Weak regulation contributed to the 2007­–10 financial crisis, according to many investors and policy makers who accuse regulators of pandering to industry. But would stricter regulators have actually forced banks to report more transparently, or would they have backed off for fear of destabilizing the financial system?

Research suggests that strict regulators do improve reporting, particularly before and during a financial crisis.

University of Michigan’s Anna Costello, Chicago Booth’s João Granja, and MIT Sloan’s Joseph Weber studied commercial banks in the United States from 2001 through 2010, as well as the state and federal regulators who audit their financial reports. The researchers looked at financial restatements and homed in on accounting errors associated with banks inflating their capital reserves.

Restatements are a good reflection of accounting transparency, the researchers argue. “A regulatory restatement, even of small magnitude, signals that the regulators scrutinized the content of regulatory reports, detected material errors, and forced the bank to restate their reports and correct internal control weaknesses that generated these errors,” they write.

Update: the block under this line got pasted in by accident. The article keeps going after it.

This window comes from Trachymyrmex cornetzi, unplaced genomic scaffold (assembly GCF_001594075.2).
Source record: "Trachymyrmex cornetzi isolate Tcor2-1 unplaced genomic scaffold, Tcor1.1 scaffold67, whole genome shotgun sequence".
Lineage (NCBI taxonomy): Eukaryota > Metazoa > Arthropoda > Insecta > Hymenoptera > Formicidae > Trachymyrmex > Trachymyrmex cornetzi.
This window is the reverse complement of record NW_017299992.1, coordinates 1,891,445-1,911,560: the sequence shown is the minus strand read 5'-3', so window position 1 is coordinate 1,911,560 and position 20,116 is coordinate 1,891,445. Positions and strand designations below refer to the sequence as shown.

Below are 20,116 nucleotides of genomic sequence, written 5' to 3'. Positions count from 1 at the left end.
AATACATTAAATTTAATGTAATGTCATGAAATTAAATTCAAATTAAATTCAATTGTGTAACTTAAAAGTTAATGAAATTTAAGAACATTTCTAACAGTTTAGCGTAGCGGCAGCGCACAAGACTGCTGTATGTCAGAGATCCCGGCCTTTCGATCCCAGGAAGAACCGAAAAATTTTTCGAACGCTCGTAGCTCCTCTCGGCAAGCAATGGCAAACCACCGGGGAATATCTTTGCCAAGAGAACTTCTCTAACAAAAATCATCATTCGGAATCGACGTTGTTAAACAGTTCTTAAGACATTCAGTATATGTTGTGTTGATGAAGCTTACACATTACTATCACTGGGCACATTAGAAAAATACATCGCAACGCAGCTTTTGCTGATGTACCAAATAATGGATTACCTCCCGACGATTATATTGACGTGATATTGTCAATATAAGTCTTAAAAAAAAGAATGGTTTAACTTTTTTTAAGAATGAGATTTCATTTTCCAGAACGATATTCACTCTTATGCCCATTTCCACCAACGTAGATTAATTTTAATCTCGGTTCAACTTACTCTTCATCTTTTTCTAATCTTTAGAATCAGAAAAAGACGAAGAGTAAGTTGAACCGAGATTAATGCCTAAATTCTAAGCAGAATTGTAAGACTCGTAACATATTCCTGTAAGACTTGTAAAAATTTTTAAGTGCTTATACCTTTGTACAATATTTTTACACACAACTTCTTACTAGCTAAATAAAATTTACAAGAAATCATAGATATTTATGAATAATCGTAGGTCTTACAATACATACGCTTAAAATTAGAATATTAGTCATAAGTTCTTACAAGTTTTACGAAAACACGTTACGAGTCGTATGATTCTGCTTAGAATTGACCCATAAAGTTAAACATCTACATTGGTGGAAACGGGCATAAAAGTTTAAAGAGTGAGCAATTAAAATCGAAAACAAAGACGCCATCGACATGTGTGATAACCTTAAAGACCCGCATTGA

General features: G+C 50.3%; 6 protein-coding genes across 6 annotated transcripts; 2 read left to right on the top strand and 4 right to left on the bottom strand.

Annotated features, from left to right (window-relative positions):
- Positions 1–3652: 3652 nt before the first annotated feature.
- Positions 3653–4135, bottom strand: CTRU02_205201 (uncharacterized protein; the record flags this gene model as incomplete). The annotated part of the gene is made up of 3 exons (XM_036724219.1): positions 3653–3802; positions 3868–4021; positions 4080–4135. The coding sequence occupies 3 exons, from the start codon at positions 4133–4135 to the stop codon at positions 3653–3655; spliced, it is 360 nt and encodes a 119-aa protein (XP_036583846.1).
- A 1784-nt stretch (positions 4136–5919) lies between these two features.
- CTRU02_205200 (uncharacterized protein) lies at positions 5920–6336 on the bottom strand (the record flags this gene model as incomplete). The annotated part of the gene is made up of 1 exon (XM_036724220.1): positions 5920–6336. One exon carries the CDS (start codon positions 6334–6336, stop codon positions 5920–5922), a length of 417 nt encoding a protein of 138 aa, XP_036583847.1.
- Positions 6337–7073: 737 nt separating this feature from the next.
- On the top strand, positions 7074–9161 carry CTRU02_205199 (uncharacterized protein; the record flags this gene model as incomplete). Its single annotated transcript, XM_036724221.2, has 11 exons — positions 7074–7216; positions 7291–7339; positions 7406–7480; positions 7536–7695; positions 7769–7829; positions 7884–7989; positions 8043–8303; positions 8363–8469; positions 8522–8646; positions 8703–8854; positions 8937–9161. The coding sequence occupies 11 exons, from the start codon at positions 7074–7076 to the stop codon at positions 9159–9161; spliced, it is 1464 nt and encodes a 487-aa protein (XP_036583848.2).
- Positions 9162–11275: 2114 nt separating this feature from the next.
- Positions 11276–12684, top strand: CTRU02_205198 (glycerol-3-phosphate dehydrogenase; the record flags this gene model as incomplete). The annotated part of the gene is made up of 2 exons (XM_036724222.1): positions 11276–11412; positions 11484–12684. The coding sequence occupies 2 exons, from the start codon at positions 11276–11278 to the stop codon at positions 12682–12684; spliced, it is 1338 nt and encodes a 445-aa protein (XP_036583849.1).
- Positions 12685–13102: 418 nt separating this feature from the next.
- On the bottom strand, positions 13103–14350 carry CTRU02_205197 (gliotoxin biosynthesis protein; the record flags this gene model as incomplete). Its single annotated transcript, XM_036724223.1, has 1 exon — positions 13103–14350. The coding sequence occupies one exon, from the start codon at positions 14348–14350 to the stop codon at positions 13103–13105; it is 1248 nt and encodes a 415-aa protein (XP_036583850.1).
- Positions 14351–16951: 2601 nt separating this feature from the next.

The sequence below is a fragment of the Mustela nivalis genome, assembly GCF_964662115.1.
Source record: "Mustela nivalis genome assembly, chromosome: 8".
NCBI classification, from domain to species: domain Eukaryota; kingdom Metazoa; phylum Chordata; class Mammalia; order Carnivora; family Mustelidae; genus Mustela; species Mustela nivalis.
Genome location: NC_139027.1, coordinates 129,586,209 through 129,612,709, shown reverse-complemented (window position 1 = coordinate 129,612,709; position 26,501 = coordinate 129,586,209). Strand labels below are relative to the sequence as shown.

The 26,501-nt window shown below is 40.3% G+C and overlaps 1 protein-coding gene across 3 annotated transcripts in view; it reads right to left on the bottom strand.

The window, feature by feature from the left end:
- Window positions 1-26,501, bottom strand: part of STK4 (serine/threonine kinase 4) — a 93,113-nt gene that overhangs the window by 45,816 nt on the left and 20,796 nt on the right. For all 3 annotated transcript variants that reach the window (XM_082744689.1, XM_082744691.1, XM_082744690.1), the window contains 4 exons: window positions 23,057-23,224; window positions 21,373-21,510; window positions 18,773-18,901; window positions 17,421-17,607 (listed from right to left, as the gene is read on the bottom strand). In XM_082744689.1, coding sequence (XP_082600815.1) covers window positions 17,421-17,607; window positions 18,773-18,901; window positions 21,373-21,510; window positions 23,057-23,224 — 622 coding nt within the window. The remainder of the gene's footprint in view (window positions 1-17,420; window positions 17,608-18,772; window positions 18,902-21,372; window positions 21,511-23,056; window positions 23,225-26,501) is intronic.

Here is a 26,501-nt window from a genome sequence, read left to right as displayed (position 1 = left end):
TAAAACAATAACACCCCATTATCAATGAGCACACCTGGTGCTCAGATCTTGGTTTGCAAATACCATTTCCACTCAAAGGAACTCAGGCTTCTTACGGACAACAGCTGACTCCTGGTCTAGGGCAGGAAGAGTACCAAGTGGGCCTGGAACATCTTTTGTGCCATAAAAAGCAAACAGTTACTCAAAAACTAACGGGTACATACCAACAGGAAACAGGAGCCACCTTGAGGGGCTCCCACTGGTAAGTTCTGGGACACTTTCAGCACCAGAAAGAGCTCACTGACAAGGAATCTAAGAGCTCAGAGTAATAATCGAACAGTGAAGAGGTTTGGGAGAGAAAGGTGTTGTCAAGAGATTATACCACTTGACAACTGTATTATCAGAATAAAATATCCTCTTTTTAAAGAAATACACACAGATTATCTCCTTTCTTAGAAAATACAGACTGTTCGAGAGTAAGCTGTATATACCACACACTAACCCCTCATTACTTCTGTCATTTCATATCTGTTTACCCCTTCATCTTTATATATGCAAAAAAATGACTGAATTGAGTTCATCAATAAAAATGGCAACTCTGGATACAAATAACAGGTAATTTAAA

Costello, Granja, and Weber use an established measure of regulatory leniency that determines whether state regulators are strict or lax. In the US, many commercial banks have both federal and state regulators supervising them. The measure captures how lenient state regulators are in assigning confidential regulatory ratings relative to the benchmark ratings set by federal regulators in the same banks.

The researchers find that banks are significantly more likely to restate their financials, and report lower income, when they face a stricter state regulator. “We interpret this pattern of evidence as consistent with the idea that strict regulators are particularly concerned with detection and correction of material accounting errors that artificially increase regulatory capital,” they write.

But do strict regulators act preemptively, or do they simply crack down when there’s an apparent problem? The evidence supports the former scenario, the researchers find. “The effects of regulatory leniency become stronger and statistically significant in 2007 when the first signs of the housing crisis became apparent,” write Costello, Granja, and Weber, adding that strict regulators demanded restatements at an early stage of the crisis. “The effects of regulatory incentives are less pronounced after 2008, which is consistent with the idea that even lax regulators increased their oversight once the problems of the banking system were widely recognized.”

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